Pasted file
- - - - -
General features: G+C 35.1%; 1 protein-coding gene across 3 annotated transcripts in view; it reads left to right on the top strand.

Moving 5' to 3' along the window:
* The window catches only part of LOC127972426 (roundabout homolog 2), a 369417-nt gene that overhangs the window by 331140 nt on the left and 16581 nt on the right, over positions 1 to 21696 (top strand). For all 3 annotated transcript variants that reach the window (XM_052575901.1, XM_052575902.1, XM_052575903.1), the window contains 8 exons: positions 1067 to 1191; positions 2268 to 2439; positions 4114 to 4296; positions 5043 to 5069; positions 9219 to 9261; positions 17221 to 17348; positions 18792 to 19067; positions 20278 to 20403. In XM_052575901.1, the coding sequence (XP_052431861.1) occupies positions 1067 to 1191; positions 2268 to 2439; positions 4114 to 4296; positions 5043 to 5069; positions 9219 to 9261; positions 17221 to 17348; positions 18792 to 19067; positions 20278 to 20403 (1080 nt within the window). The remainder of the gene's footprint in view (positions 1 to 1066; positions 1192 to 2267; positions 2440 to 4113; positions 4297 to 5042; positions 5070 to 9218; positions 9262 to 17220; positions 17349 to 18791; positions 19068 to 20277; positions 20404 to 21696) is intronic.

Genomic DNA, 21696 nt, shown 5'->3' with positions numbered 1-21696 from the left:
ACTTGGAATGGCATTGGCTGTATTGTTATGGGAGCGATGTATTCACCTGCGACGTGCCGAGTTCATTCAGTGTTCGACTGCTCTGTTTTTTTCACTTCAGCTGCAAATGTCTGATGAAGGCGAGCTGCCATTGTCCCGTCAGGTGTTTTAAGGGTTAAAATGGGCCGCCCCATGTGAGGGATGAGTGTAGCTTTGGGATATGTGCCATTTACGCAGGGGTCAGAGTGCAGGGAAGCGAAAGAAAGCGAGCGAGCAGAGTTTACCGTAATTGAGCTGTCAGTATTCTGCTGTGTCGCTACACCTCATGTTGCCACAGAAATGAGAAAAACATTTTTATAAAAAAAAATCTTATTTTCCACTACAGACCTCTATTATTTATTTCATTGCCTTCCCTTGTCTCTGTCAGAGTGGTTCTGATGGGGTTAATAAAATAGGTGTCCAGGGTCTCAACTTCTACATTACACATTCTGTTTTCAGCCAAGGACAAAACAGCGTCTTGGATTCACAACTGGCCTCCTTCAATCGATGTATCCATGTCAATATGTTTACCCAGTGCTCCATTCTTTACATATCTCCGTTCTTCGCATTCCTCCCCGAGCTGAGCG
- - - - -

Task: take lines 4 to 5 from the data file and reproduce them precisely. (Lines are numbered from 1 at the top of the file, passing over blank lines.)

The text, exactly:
Genomic DNA, 21696 nt, shown 5'->3' with positions numbered 1-21696 from the left:
ACTTGGAATGGCATTGGCTGTATTGTTATGGGAGCGATGTATTCACCTGCGACGTGCCGAGTTCATTCAGTGTTCGACTGCTCTGTTTTTTTCACTTCAGCTGCAAATGTCTGATGAAGGCGAGCTGCCATTGTCCCGTCAGGTGTTTTAAGGGTTAAAATGGGCCGCCCCATGTGAGGGATGAGTGTAGCTTTGGGATATGTGCCATTTACGCAGGGGTCAGAGTGCAGGGAAGCGAAAGAAAGCGAGCGAGCAGAGTTTACCGTAATTGAGCTGTCAGTATTCTGCTGTGTCGCTACACCTCATGTTGCCACAGAAATGAGAAAAACATTTTTATAAAAAAAAATCTTATTTTCCACTACAGACCTCTATTATTTATTTCATTGCCTTCCCTTGTCTCTGTCAGAGTGGTTCTGATGGGGTTAATAAAATAGGTGTCCAGGGTCTCAACTTCTACATTACACATTCTGTTTTCAGCCAAGGACAAAACAGCGTCTTGGATTCACAACTGGCCTCCTTCAATCGATGTATCCATGTCAATATGTTTACCCAGTGCTCCATTCTTTACATATCTCCGTTCTTCGCATTCCTCCCCGAGCTGAGCG